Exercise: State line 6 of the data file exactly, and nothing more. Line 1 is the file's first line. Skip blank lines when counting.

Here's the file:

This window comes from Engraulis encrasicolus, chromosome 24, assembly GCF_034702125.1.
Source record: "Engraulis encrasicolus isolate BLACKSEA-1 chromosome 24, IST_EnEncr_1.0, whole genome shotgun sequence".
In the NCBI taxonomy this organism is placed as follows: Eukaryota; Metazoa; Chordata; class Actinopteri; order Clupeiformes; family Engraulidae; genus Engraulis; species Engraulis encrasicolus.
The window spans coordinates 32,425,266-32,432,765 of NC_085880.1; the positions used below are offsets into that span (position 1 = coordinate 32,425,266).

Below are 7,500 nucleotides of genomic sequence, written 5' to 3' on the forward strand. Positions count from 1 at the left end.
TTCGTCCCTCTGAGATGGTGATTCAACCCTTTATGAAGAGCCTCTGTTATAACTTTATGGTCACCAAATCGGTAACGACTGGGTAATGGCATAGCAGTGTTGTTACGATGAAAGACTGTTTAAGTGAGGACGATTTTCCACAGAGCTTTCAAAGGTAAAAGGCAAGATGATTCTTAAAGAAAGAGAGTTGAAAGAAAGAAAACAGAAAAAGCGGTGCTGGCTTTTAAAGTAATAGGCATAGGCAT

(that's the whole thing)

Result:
TTCGTCCCTCTGAGATGGTGATTCAACCCTTTATGAAGAGCCTCTGTTATAACTTTATGGTCACCAAATCGGTAACGACTGGGTAATGGCATAGCAGTGTTGTTACGATGAAAGACTGTTTAAGTGAGGACGATTTTCCACAGAGCTTTCAAAGGTAAAAGGCAAGATGATTCTTAAAGAAAGAGAGTTGAAAGAAAGAAAACAGAAAAAGCGGTGCTGGCTTTTAAAGTAATAGGCATAGGCAT